Livleen, 3, foreground, wears a turban, as does her mother Sukhpreet Kaur, 28, left, and her brother Jasjot, 5. More women reportedly wear the turban in North America than in Punjab, India.
RICHARD LAUTENS/TORONTO STAR
Sometimes she is in the subway when someone pops the question. Other times she is in a fast food lineup. Once she was watching a movie in a theatre when a man came up and whispered: “Why do you wear a turban?”
Mandeep Kaur Uppal quickly took him outside and explained that she is a Sikh and wearing a turban is a part of her religion.
“I’m never annoyed because I want people to know why I wear it and how important it is for me.”
At a time when many young Sikh men are cutting their hair in a desperate bid to assimilate, Uppal, 28, is among a small but growing number of Sikh women in the Greater Toronto Area who wear the turban.
There are no numbers available, but local Sikh leaders estimate at least a few hundred women wear the turban. In fact, there are more women who wear the turban in North America than in Punjab, India, where the majority of Sikhism followers live.
“People are way more traditional here,” said Shaminder Singh, a Mississauga-based Sikh scholar. “They are worried about losing their religion and culture and so become more orthodox,” he said. “It’s a way for some people to protect their religion.”
Sikhism dates back to 15th-century India. Adherents are forbidden to cut their hair, considered a visible testament to connection with their creator. The turban was adopted to manage long hair and make Sikhs easily identifiable.
There are varying views on whether Sikh women are required to wear the turban. They are required to keep their hair but Singh says there is nothing in history that indicates they have to wear a turban, too.
Uppal says she wears the turban because “our gurus said all Sikhs should wear it, and that includes women.”
She didn’t always wear one.
Uppal was baptized about 15 years ago when she was a student at West Humber Collegiate Institute. For two years, she covered her head with a scarf but many mistook it for a hijab, the scarf worn by some Muslim women. That’s when she decided to wear a turban. “That’s my identity,” she said.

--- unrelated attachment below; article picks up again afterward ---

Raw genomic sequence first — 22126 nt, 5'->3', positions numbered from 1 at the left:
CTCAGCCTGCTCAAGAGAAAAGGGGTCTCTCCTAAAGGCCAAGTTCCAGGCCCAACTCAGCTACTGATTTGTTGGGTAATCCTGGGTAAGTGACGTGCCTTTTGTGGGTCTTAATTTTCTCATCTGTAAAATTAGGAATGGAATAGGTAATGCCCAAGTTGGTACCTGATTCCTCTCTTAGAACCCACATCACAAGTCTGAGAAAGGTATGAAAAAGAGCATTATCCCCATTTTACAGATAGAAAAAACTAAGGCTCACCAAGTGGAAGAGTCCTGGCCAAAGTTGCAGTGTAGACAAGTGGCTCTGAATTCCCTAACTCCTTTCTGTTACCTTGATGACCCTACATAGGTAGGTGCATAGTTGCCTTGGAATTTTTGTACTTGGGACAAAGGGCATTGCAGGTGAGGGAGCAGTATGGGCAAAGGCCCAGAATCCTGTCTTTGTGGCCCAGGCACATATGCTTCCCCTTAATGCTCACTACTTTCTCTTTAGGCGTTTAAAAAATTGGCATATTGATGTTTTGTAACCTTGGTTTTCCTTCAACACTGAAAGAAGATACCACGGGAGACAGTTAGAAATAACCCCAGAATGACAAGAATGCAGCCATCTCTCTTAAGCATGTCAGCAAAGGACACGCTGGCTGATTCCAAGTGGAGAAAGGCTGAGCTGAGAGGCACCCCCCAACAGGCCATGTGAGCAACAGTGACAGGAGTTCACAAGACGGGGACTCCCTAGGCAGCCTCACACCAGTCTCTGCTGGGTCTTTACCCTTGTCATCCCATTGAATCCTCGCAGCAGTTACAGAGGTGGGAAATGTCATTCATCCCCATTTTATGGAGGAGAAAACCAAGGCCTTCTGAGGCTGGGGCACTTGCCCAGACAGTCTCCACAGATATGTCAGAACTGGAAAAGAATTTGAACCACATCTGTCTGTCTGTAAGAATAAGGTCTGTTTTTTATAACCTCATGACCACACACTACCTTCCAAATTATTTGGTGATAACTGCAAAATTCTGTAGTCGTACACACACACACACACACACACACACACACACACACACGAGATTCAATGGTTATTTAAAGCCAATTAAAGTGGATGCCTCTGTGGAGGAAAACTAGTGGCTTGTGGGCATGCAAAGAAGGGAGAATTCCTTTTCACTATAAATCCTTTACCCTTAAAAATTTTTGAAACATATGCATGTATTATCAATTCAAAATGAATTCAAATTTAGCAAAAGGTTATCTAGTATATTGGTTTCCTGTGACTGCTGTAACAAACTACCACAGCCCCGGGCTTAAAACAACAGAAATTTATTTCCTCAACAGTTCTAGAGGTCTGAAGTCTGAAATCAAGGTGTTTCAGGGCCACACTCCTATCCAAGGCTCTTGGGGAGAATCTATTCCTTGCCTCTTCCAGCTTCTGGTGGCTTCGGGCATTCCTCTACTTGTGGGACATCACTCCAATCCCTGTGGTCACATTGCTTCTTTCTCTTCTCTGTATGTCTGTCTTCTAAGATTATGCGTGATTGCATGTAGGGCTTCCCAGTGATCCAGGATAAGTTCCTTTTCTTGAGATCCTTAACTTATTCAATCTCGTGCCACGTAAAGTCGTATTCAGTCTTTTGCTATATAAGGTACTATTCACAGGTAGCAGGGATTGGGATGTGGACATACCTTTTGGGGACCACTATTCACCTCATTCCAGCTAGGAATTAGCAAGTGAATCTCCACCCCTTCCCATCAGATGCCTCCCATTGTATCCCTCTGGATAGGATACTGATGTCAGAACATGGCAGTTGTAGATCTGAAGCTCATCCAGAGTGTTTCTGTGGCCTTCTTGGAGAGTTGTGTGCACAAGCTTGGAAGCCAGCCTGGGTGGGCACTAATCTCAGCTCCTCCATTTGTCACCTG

At first, it took her about half an hour to tie it up — now, she can do it in minutes, with her eyes closed.
The turban that Sikh women wear is rounded, not pointed like the ones worn by men. They come in a variety of colours and styles, including polka-dot and tie-dyed. Some places even sell ready-made turbans. But Uppal usually wears a black one. “It’s not about fashion . . . it’s about following my religion.”
Fashion is the last thing on the minds of turban-wearing women but they admit they “like standing out in a crowd… People always remember me,” said Preetinder Sehgal, a 20-year-old York University student who has worn a turban for eight years.
“I’m one of the handful of women on campus (who wear a turban),” she said. “And let’s be honest, I never have to worry about my hair . . . it’s always in place.”
Assimilation is always an issue for immigrants, said Sukhpreet Kaur, 28, who has worn a turban since she was a toddler. But the mother of two says integration is not about having to give up one’s identity or religion. “It’s about values — not about religion or how you dress up.”
Kaur’s son, Jasjot, 5, and daughter, Livleen, 3, also wear turbans.
When Livleen started playschool recently, one of the first questions she was asked was why she wears a turban. “I’ve told her that she’s a princess and wears a crown on her head. That’s what she should tell everyone.”
Kaur, whose family just moved from Windsor to Brampton, doesn’t think it’s too much to explain for a 3-year-old. “She likes wearing the turban and, believe me, kids are curious and ask questions. There’s never been any problem.”
One of her favourite stories about Livleen and her turban is from last year. The Ontario Khalsa Darbar, one of North America’s largest Sikh temples at Derry and Dixie Rds. in Mississauga, holds a turban-tying contest for young men every year.
Livleen wanted to participate but it was only for men. Her parent took her anyway and the feisty 3-year-old was given a special appreciation award. “She was very happy and I was really proud of her,” said Kaur.
Women who wear the turban face as much of a challenge as men do, said Pardeep Singh Nagra, manager of employment equity with the Toronto District School Board. Nagra visits schools to explain the significance of a turban and demonstrates how it is tied.
“Women are asked the same questions as men, and what I tell them is: Answer questions with a big smile and the best of your ability,” said Nagra, adding that the number of women who wear turbans is increasing.
“There are 100 per cent more women with turbans now than when I was in school,” he said. “That’s quite encouraging.”